By Mike Hammerslag

When it comes to understanding embedded leases, the question is whether you, the business user, can find (identify) the asset and who controls it.

Let’s start the review. Any legal document (agreement) that meets the necessary and sufficient rules to be considered “a lease” is required to be disclosed to avoid a misstatement of the balance sheet.

The moniker “Embedded Lease(s)” is simply a label type classification assigned to a group of agreements that meet a lease’s necessary and sufficient conditions, but do not explicitly say “Lease” at the top of the document.

Embedded Lease Checklist

The necessary and sufficient conditions for determining whether a lease is “embedded” are generally whether the agreement:
1) identifies whether an explicit or implicit asset is contained in the document,
2) gives the right to the business user to obtain substantially all the benefits of the asset, and
3) whether the business user controls the use of the asset

But also, whether the business user:
4) can operate the asset, or
5) designed the asset

Embedded, then what’s next? Well, for one, you will no longer be considered just the “business user” or “party to the contract,” but you will now correctly be considered the “lessee.” Once it has been determined that a document (agreement) does in fact contain the necessary information to be a lease, you must account for it on the balance sheet.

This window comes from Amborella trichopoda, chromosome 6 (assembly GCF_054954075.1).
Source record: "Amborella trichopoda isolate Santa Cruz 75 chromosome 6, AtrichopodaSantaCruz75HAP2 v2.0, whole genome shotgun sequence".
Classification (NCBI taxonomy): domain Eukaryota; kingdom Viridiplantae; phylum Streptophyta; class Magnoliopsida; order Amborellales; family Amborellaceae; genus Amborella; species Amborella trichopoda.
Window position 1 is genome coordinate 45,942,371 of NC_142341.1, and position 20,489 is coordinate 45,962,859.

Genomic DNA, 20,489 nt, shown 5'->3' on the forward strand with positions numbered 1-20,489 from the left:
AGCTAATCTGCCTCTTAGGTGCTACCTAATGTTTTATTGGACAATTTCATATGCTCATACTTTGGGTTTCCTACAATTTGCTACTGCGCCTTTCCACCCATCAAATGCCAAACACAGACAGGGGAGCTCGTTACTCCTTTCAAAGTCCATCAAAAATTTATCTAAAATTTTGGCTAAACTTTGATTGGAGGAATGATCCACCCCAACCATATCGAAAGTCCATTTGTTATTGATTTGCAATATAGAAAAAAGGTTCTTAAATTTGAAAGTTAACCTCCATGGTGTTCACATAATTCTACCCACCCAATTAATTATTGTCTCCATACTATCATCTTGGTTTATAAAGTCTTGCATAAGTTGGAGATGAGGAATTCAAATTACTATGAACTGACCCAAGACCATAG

You will need to generate a schedule which is not overly difficult in the general case. But in the case of embedded leases, one must be particularly careful to make sure the consideration in the document is correctly allocated to the lease and non-lease components contained within the document.

Furthermore, you must still address standard finance and operating considerations as well as whether separating the components provides enough of an employee savings that the resulting increase in the balance sheet is not consequential.

Where to look. When looking for embedded leases, one should draw a keen eye towards agreements focused on outsourcing: this includes property operations, data centers, services contracts, and 3PL (third-party logistics) contracts as well as manufacturing contracts, among others.

Impact to consider. Overall, will it be embedded leases that have the largest potential impact for balance sheet misstatement or will it simply be leases (likely equipment leases at that) that are too dispersed to be found and included in the firm’s disclosures?

So, if you are stuck or simply unsure about the correct interpretation of those documents (agreements) please contact us today to see how we can help!